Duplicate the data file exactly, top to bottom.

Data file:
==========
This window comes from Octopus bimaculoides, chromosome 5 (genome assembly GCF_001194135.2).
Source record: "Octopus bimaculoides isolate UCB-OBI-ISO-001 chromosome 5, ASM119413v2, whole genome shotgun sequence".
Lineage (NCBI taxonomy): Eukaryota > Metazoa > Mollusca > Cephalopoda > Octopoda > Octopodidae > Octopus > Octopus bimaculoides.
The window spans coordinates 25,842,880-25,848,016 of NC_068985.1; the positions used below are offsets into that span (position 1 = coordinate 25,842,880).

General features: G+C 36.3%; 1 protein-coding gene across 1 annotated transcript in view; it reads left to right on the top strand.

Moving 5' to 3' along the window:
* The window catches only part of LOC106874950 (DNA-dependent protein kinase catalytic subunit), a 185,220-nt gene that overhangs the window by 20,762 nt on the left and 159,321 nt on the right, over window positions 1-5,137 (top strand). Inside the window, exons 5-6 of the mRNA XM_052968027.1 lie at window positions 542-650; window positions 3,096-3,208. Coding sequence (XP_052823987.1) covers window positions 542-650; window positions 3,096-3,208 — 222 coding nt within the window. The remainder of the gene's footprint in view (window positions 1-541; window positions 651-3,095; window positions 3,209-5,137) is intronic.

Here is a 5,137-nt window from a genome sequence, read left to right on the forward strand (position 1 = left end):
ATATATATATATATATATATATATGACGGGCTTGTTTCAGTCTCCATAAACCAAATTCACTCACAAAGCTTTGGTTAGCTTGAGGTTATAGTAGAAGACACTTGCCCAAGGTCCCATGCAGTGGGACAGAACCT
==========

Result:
This window comes from Octopus bimaculoides, chromosome 5 (genome assembly GCF_001194135.2).
Source record: "Octopus bimaculoides isolate UCB-OBI-ISO-001 chromosome 5, ASM119413v2, whole genome shotgun sequence".
Lineage (NCBI taxonomy): Eukaryota > Metazoa > Mollusca > Cephalopoda > Octopoda > Octopodidae > Octopus > Octopus bimaculoides.
The window spans coordinates 25,842,880-25,848,016 of NC_068985.1; the positions used below are offsets into that span (position 1 = coordinate 25,842,880).

General features: G+C 36.3%; 1 protein-coding gene across 1 annotated transcript in view; it reads left to right on the top strand.

Moving 5' to 3' along the window:
* The window catches only part of LOC106874950 (DNA-dependent protein kinase catalytic subunit), a 185,220-nt gene that overhangs the window by 20,762 nt on the left and 159,321 nt on the right, over window positions 1-5,137 (top strand). Inside the window, exons 5-6 of the mRNA XM_052968027.1 lie at window positions 542-650; window positions 3,096-3,208. Coding sequence (XP_052823987.1) covers window positions 542-650; window positions 3,096-3,208 — 222 coding nt within the window. The remainder of the gene's footprint in view (window positions 1-541; window positions 651-3,095; window positions 3,209-5,137) is intronic.

Here is a 5,137-nt window from a genome sequence, read left to right on the forward strand (position 1 = left end):
ATATATATATATATATATATATATGACGGGCTTGTTTCAGTCTCCATAAACCAAATTCACTCACAAAGCTTTGGTTAGCTTGAGGTTATAGTAGAAGACACTTGCCCAAGGTCCCATGCAGTGGGACAGAACCT